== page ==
I have been a readin’ fool this week; I’m trying to reach my goal of 75 books by December 31st. I’ve really made progress this past week, but I’ve also been busy on Second Life, as well. I could probablyget more read if I stayed off SL, but I need balance between the two loves. At any rate, the following books were read and reviewed on Mt. TBR this week:

Fragile Things: Short Fictions and Wonders by Neil GaimanI am blown away by Gaiman’s ability to weave magic throughout his writing. A master at creating art, the pages of a book are his canvas and words his medium. I will definitely be reading more Gaiman in the new year!

Robot Dreamsby Sara Varon A very cute and touching graphic novel that tells a story of Dog and Robot without words. Great for a family of all ages to share, Robot Dreams shows the fragile and organic nature of friendships and relationships.

The Yiddish Policemen’s Unionby Michael Chabon  In this murder mystery, Chabon uses an alternate timeline to mix Jewish culture with the Arctic setting of Sitka, Alaska. Landsman is a maverick detective with personality failings and quirks, i.e. an alcoholic afraid of the dark. Yiddish Policemen’s is a story of the love children have for their fathers, and how age never dims their desire for their fathers’ acceptance and love.

The Magician’s Nephew by C.S. Lewis  Last of the Narnias to be written, Lewis intended The Magician’s Nephew to be read first. It gives the background of the events to take place in the most widely known Narnia book, The Lion, the Witch and the Wardrobe. However, I think I enjoyed reading it better having read the latter first.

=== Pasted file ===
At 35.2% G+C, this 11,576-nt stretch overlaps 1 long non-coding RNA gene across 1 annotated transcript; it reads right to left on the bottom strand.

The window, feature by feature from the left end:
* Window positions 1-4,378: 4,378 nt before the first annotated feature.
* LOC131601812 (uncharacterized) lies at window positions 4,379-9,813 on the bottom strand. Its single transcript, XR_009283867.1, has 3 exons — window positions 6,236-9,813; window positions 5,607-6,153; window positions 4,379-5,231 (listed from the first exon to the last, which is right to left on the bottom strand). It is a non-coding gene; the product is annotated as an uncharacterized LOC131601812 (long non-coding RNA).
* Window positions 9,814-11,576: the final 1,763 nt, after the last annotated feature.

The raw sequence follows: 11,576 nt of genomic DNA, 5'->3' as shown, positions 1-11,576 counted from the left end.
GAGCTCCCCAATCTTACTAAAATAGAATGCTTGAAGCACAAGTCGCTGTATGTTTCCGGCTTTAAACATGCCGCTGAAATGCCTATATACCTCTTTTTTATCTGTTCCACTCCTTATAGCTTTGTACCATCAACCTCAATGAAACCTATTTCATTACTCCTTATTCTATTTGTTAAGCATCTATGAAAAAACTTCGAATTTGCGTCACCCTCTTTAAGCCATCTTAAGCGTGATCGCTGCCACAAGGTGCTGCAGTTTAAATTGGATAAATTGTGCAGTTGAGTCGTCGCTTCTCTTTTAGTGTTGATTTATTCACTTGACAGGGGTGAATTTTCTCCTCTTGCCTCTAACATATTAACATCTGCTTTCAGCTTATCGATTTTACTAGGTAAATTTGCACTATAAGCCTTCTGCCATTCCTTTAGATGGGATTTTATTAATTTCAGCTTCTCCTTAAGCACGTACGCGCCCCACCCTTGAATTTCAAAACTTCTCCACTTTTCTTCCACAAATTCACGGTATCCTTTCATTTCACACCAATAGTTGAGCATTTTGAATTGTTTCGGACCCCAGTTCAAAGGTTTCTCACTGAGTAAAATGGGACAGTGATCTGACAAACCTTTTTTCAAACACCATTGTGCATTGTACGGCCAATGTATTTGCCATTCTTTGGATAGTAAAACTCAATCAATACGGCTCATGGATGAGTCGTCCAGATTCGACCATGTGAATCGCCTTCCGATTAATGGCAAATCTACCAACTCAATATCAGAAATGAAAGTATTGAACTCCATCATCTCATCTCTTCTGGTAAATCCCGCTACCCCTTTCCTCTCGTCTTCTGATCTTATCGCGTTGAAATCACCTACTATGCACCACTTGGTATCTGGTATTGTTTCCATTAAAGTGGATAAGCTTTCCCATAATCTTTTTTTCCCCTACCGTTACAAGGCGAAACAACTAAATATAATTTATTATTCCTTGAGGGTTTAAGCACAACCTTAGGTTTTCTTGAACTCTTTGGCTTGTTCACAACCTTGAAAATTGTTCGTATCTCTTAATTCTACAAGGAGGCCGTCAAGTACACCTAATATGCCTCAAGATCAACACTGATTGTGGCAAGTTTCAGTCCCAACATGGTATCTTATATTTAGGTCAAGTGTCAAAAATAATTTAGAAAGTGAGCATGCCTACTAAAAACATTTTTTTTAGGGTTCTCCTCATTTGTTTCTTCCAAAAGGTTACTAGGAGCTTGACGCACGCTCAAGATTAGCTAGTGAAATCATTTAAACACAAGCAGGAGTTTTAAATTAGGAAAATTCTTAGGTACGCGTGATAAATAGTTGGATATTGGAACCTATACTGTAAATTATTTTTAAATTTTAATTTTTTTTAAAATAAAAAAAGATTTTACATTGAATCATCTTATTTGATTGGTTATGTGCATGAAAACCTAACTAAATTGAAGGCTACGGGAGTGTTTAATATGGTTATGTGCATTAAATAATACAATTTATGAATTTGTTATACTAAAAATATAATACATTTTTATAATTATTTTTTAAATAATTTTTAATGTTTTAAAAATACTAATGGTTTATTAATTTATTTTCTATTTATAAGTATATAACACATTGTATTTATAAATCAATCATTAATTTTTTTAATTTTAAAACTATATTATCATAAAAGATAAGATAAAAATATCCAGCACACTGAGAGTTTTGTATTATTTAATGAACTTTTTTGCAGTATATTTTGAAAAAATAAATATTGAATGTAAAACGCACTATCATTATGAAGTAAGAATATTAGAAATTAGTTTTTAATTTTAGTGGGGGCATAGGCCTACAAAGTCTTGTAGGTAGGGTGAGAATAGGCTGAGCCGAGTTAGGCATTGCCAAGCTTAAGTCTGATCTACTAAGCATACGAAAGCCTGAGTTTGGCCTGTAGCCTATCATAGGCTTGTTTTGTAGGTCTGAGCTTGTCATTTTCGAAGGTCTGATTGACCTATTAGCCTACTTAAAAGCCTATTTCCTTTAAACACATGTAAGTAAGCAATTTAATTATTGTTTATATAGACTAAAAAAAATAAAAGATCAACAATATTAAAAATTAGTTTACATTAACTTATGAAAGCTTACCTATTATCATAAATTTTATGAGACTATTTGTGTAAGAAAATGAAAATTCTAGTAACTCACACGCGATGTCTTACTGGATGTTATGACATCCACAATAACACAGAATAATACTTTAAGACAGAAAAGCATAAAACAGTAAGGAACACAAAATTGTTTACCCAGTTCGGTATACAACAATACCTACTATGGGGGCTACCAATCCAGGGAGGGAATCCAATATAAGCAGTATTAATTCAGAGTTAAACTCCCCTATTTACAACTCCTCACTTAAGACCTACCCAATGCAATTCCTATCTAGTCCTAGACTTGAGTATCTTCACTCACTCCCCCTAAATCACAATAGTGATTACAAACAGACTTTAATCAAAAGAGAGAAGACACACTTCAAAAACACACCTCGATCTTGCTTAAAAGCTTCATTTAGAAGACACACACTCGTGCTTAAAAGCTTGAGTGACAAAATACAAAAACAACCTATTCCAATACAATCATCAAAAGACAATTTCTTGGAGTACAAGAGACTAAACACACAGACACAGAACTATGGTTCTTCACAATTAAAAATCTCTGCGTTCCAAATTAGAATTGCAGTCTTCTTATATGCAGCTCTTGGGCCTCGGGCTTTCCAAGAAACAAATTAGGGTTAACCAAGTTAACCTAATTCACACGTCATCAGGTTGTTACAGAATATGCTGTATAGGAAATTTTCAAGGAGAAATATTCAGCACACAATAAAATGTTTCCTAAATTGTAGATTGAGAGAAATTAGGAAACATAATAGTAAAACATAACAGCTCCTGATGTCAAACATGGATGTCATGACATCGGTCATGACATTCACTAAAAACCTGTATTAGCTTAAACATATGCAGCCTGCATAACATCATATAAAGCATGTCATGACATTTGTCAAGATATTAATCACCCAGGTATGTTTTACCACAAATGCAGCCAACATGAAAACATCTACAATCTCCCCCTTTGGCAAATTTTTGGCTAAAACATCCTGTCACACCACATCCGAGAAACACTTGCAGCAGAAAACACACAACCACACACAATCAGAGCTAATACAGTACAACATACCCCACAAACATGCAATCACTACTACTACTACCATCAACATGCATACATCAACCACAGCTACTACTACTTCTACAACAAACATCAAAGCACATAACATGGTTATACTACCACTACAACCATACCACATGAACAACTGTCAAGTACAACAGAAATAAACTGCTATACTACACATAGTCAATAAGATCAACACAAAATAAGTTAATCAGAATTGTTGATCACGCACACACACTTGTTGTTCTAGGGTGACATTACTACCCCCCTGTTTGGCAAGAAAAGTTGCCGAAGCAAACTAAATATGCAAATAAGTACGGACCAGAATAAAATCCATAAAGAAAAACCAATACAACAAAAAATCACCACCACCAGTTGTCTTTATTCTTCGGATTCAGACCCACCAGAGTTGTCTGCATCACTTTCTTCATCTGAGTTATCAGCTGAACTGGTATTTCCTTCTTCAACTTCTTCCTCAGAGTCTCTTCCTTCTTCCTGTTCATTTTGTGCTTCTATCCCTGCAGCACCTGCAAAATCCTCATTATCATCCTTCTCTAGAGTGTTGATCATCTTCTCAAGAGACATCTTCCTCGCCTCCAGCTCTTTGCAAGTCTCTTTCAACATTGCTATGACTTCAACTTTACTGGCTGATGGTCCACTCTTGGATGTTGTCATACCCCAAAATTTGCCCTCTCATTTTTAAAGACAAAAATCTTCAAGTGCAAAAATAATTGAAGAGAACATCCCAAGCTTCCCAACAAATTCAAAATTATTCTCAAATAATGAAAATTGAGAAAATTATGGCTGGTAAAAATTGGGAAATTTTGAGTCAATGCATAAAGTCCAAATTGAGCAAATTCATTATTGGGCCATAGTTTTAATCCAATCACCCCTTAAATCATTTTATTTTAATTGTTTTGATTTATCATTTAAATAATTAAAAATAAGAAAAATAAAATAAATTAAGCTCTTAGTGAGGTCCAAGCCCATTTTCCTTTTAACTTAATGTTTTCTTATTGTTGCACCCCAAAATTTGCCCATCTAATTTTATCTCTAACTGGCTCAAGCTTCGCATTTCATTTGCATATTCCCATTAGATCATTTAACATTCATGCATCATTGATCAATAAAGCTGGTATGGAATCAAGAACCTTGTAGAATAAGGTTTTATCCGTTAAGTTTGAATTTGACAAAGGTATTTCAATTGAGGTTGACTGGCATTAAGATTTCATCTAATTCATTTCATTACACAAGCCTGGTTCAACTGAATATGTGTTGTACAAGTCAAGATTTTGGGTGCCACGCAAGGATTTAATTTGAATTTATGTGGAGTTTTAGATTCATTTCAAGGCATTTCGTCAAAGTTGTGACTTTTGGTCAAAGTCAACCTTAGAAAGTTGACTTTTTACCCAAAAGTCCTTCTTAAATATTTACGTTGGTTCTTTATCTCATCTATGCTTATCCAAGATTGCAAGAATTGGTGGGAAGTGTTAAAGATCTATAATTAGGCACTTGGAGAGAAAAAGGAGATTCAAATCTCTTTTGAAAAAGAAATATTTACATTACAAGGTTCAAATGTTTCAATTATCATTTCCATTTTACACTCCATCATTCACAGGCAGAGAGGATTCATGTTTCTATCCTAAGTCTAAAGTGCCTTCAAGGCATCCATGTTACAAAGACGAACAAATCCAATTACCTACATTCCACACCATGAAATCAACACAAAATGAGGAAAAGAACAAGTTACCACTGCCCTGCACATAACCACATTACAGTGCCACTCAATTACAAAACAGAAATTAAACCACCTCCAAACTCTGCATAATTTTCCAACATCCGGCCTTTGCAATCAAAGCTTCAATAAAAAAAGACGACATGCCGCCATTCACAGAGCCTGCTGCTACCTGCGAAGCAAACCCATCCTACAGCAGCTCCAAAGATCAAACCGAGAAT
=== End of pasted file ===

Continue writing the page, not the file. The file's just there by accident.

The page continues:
The Lion, the Witch and the Wardrobe by C. S. Lewis  The most widely known and read of all the Narnia tales, this book is one of my all-time favorites. This is the fourth time I’ve read it, not to mention having watched both the BBC TV production and the Disney movie version several times. Written as a Christian allegory of the work of Salvation, this story is still enjoyable without that as a reader’s focus.

Besides reading these books, I’ve also launched a second BookBucks Giveaway. After receiving a disconcerting email from Joshua Henkin about the potential narrowing of new book selection due to the decline in publishing profits, I wondered what I could do to bring this concern to more people. And what brings more people in than free money? Don’t forget to sign up for your chance to win a $25, $15, $10, and $5 gift card to your choice of Borders, Amazon or Barnes & Nobles!

In the coming week my plans for reading are: The remaining five Narnia books, Harry Potter and the Half-Blood Prince by J. K. Rowling, Brisingr(the third book in The Inheritance cycle) by Christopher Paolini, The Book Thiefby Markus Zusak, and Visions of Sugar Plums(Stephanie Plum Christmas novel) by Janet Evanovich. I also plan on finishing the books I’ve started but not completed this year: A Wrinkle in Timeby Madeline l’Engle, Bed, Bath and Beyond by J. D. Warren, and How to Be a Villianby Neil Zawacki. Okay, even without the kids here, this may be an ambitious list… lol.